12. Color camera processing

September 23, 2010 Leave a comment

A digital image is made of red, green and blue components overlaid at different levels. Each pixel is defined by a summation of the product of the spectral power distribution of the incident light source S(λ), the surface reflectance ρ(λ) and the spectral sensitivity of the camera η(λ).  If a camera has spectral sensitivity η(λ), η(λ), η(λ) for its RGB channels, the color of the pixel is defined as:

whereis the balancing constant that is equal to the inverse of the camera output for a white object ρ(λ).  The equations tell us why some pictures captured by cameras do not appear satisfactory.

White Balancing

Digital cameras have settings called WHITE BALANCE or BW, which allows us to select appropriate constants for specific conditions when capturing images.  Illumination conditions would depend whether it is sunny, cloudy or under the light of a bulbs.  Some cameras include an AWB or Automatic White Balance.  Learning how to set these in the camera allows obtaining an image wherein the white color is properly represented in the image and the other colors are also rendered properly.

Automatic White Balancing Algorithms

There are two popularly known algorithms for automatic white balancing.  The equations for RGB tell us the raw output of the camera divided by the camera output for a white object.  The White Patch Algorithm uses a white object and utilizes its RGB values as divider. The Gray World Algorithm, on the other hand, assumes that the average color of the world is gray.  It obtains balancing constants by taking the average RGB values of the image.

For instance we assemble a group of colored objects (with major hues represented) with a white background.  We choose a specific light source (here, fluorescent lamp) to capture them on image.

We locate a pixel belonging to a white object and with it set the hue values for white (Rw, Gw, Bw).

im = imread('A1. daylight.png');

R = im(:, :, 1);
G = im(:, :, 2);
B = im(:, :, 3);

//white object at (108, 213)
R_white = R(108, 213);
G_white = G(108, 213);
B_white = B(108, 213);

We implement the White Patch Algorithm by dividing all the RGB values of the pixels with their respective white balancing constants.

R_balanced = R / R_white;
G_balanced = G / G_white;
B_balanced = B / B_white;

To make sure that there are no pixels exceeding 1.0, we apply clipping on them to 1.0.

R_balanced(find(R_balanced > 1)) = 1;
G_balanced(find(G_balanced > 1)) = 1;
B_balanced(find(B_balanced > 1)) = 1;

im(:, :, 1) = R_balanced;
im(:, :, 2) = G_balanced;
im(:, :, 3) = B_balanced;

Same process will be performed for Gray World Algorithm, except that the white balancing constants for RGB should be the average value for the RGB planes.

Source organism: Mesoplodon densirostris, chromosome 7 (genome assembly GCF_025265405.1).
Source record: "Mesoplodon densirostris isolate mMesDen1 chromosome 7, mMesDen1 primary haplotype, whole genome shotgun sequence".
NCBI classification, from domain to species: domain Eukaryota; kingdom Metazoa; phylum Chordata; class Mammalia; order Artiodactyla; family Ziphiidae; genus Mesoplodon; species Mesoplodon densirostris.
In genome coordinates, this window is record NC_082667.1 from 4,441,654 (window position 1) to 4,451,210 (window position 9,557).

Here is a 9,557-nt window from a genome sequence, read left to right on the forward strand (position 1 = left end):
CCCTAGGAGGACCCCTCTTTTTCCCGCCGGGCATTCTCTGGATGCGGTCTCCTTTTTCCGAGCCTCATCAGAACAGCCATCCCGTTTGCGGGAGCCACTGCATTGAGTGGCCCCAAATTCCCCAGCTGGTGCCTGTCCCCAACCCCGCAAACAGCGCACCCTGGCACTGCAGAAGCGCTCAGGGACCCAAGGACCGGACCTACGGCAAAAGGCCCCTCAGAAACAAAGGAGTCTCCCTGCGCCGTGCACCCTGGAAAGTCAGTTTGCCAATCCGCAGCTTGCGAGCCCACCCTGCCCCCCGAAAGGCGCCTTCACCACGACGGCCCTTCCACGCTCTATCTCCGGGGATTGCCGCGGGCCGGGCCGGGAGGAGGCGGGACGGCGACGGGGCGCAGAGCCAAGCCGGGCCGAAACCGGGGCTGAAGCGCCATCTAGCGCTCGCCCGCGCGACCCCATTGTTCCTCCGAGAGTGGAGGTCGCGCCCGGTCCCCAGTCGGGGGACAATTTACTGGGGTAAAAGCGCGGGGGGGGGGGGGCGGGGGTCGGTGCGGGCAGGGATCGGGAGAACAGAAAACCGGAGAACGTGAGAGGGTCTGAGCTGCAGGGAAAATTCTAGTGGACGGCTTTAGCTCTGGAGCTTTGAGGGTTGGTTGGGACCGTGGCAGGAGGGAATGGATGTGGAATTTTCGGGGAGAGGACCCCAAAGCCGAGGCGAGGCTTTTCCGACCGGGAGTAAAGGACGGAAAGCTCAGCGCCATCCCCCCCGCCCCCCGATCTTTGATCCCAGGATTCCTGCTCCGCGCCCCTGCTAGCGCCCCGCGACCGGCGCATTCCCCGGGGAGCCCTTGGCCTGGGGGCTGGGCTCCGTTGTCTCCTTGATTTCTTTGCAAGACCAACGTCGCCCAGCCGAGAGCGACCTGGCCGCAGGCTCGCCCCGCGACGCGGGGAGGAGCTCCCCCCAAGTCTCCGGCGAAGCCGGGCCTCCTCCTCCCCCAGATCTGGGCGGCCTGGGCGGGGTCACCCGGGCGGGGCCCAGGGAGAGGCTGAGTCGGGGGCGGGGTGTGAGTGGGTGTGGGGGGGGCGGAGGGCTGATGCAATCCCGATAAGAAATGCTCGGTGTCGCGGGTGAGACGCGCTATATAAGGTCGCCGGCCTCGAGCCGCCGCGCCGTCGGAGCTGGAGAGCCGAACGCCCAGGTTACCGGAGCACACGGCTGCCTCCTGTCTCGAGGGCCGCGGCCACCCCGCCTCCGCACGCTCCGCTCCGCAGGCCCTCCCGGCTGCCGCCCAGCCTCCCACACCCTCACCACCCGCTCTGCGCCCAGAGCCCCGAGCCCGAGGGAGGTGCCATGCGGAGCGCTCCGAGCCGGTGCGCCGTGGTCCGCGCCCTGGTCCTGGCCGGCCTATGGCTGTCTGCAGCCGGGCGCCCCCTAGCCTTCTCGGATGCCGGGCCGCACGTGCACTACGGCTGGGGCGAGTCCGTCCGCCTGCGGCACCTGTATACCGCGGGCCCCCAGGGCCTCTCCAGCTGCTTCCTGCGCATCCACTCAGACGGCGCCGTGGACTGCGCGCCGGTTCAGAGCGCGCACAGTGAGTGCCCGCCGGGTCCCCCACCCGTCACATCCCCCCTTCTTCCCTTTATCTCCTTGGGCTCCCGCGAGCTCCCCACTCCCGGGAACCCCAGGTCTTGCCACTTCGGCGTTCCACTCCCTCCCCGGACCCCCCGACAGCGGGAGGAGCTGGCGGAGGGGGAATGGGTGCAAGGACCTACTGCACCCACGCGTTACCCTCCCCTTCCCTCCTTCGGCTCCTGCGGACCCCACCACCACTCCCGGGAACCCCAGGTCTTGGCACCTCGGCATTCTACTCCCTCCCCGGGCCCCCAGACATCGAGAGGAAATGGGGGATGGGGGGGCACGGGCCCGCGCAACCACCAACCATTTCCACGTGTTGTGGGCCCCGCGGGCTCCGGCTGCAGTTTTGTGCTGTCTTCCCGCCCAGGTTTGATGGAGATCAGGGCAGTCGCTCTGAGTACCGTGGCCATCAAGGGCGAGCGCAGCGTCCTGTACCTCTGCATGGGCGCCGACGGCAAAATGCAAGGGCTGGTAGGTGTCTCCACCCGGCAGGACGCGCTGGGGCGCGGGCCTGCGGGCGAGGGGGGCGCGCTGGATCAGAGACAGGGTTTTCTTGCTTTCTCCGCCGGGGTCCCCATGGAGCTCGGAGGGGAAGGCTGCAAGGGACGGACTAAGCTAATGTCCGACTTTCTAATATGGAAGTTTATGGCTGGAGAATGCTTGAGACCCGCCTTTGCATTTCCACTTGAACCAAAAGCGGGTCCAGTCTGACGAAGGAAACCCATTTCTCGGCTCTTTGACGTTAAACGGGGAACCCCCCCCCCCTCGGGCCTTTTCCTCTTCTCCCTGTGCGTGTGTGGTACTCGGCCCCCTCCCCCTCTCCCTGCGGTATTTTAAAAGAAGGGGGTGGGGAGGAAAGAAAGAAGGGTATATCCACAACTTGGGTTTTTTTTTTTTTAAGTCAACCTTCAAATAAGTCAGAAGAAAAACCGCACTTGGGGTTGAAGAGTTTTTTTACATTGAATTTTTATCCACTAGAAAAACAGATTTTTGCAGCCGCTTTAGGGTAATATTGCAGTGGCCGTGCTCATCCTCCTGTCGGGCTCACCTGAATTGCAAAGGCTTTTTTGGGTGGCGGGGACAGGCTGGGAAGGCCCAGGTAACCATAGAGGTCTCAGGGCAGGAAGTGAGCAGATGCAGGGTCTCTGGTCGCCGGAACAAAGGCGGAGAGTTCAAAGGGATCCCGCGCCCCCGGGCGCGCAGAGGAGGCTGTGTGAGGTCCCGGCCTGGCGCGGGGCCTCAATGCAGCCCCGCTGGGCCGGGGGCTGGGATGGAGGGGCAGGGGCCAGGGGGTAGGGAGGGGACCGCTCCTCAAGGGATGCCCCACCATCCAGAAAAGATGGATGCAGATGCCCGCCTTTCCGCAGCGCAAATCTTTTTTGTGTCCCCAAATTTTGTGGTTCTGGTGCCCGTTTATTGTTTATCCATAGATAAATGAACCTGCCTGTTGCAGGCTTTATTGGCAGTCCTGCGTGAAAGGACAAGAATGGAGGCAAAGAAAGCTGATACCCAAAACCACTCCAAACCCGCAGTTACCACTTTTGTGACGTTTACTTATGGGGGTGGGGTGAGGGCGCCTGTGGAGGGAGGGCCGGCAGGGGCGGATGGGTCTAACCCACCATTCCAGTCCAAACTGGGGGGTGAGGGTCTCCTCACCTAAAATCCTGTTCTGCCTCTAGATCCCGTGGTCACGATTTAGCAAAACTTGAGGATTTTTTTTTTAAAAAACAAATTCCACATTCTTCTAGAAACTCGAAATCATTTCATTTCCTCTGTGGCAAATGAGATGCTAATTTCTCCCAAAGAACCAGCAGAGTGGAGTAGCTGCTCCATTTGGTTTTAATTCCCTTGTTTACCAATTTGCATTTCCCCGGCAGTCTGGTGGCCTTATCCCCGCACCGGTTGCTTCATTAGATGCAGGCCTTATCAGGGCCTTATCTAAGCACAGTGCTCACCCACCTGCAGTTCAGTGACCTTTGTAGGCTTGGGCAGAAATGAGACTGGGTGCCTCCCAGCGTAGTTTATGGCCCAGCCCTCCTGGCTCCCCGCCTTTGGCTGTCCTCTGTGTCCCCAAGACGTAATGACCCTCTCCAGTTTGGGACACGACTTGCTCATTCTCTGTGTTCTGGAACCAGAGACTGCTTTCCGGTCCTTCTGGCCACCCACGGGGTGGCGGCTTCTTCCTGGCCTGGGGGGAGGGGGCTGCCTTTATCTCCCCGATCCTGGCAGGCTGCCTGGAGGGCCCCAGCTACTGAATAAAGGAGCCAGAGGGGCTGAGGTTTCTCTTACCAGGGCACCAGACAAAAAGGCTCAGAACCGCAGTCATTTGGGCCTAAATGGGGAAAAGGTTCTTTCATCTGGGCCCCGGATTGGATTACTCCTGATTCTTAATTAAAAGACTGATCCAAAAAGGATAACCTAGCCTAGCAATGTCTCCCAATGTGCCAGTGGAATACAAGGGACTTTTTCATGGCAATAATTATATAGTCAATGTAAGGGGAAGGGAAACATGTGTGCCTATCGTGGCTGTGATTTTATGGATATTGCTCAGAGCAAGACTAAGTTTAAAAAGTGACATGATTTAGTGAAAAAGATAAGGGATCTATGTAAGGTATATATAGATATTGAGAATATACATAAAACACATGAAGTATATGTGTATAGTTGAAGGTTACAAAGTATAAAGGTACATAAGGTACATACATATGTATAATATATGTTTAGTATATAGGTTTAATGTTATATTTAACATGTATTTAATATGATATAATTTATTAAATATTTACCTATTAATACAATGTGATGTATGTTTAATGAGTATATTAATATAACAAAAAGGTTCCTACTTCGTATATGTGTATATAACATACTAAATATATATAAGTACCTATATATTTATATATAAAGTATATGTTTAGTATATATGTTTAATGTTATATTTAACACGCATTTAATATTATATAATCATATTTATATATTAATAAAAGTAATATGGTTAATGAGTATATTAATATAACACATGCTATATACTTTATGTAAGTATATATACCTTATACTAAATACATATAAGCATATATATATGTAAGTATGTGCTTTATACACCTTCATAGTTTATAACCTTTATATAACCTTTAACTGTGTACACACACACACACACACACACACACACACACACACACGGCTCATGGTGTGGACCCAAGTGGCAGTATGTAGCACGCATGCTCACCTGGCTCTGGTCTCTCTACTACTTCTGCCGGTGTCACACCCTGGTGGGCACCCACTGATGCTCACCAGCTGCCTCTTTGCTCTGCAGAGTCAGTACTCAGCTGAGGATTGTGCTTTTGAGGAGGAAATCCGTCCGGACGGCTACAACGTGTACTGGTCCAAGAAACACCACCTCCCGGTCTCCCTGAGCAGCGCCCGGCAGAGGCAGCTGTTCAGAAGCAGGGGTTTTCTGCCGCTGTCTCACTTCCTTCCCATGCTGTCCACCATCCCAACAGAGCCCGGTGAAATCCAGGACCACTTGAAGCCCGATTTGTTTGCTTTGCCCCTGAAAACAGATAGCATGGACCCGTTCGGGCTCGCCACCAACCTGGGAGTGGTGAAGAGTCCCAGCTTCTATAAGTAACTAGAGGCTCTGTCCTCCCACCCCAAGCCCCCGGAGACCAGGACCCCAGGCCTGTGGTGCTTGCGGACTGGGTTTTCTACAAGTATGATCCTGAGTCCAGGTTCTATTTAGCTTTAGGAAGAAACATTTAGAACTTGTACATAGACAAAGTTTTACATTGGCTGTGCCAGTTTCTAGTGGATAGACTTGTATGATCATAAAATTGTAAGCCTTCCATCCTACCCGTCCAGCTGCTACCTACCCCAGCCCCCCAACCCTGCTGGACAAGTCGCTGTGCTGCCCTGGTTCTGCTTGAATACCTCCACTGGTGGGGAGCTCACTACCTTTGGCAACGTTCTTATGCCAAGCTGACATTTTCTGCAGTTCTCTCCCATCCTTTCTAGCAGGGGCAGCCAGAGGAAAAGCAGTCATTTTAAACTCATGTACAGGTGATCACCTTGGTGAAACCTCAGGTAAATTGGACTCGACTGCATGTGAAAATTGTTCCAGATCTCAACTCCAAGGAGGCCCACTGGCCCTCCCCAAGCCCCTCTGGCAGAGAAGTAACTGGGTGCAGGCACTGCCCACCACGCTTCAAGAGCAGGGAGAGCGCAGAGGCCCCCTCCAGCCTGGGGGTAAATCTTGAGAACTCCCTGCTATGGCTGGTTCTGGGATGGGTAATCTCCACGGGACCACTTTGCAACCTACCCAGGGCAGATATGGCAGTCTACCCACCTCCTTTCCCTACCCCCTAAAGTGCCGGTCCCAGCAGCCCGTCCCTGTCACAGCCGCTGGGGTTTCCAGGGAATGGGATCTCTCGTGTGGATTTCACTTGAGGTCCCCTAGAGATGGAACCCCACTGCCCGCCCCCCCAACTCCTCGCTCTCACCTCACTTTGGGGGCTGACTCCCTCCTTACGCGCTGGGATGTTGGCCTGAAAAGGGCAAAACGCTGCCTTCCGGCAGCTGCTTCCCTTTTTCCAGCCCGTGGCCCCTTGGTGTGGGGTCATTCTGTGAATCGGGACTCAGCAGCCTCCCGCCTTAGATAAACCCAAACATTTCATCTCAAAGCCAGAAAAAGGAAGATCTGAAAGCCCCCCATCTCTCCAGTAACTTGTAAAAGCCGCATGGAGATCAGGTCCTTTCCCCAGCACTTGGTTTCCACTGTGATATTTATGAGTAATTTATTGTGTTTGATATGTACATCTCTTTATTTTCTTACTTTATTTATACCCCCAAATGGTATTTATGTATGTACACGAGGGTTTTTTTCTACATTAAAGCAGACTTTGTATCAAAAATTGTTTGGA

R_white = mean(R);
G_white = mean(G);
B_white = mean(B);

The resulting images from these algorithms are shown in Figure 1 below.

White Balance White Patch Gray World
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Figure 1. Captured images at different white balance camera settings and resulting images after applying the White Patch and Gray World aAlgorithms.

From the images above, we can see that raw images captured at daylight and shade settings produce good approximations of the actual fluorescent setup.  However, the daylight image has little influences of blue, as well as tungsten which almost saturates the entire picture. The images corrected show fair results after applying the two algorithms.  The White Patch algorithm produced a good correction of the color values in a moderate way.  The output from the Gray World algorithm, however, put in too much brightness on the image, which we can suppose have resulted from several clipped pixels along the image.

We repeat these steps but now apply them to objects with similar hues and only put a small white object as reference.  Figure 2 shows the results after applying the two algorithms.

White Balance White Patch Gray World
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Figure 2. Captured images (of objects with similar hue) at different white balance camera settings and resulting images after applying the White Patch and Gray World Algorithms.

From the images above we can see the difference in accuracies of the resulting images upon performing the white balancing algorithms when the image is not dominated by white colors.  We can see that the images processed with the Gray World algorithm was altered significantly due to the lack of white background.  The White Patch algorithm, however, maintains good rendering of the colors and maintains a good representation of the objects.

From these outputs, the more favorable method to use (and recommend) is the White Patch algorithm for the reason that it is more accurate in representation and more safe for pictures under various settings.

For this segment, I would rate myself 10 for being able to capture and process the images as prescribed by the algorithms.

Credits: Dennis D., Alex C., and Tin C. (for lending me her camera).

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References:
[1] Soriano, 2010. Color camera processing. Applied Physics 186.
[2] The Scilab Reference Manual. 2010.

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10. Binary Operations

August 31, 2010 2 comments

Important applications, such as biomedical imaging, need the performance of accurate area detection and measurement, especially in disease examinations (e.g. malaria parasite detection, cancer cell detection). Oftentimes, noisy background obstructs the region of interest (ROI), which causes false interpretations from the image data.  Thresholding an image to binary is not able to make up for these errors due to the illegitimate features still present in the grayscaled specimen.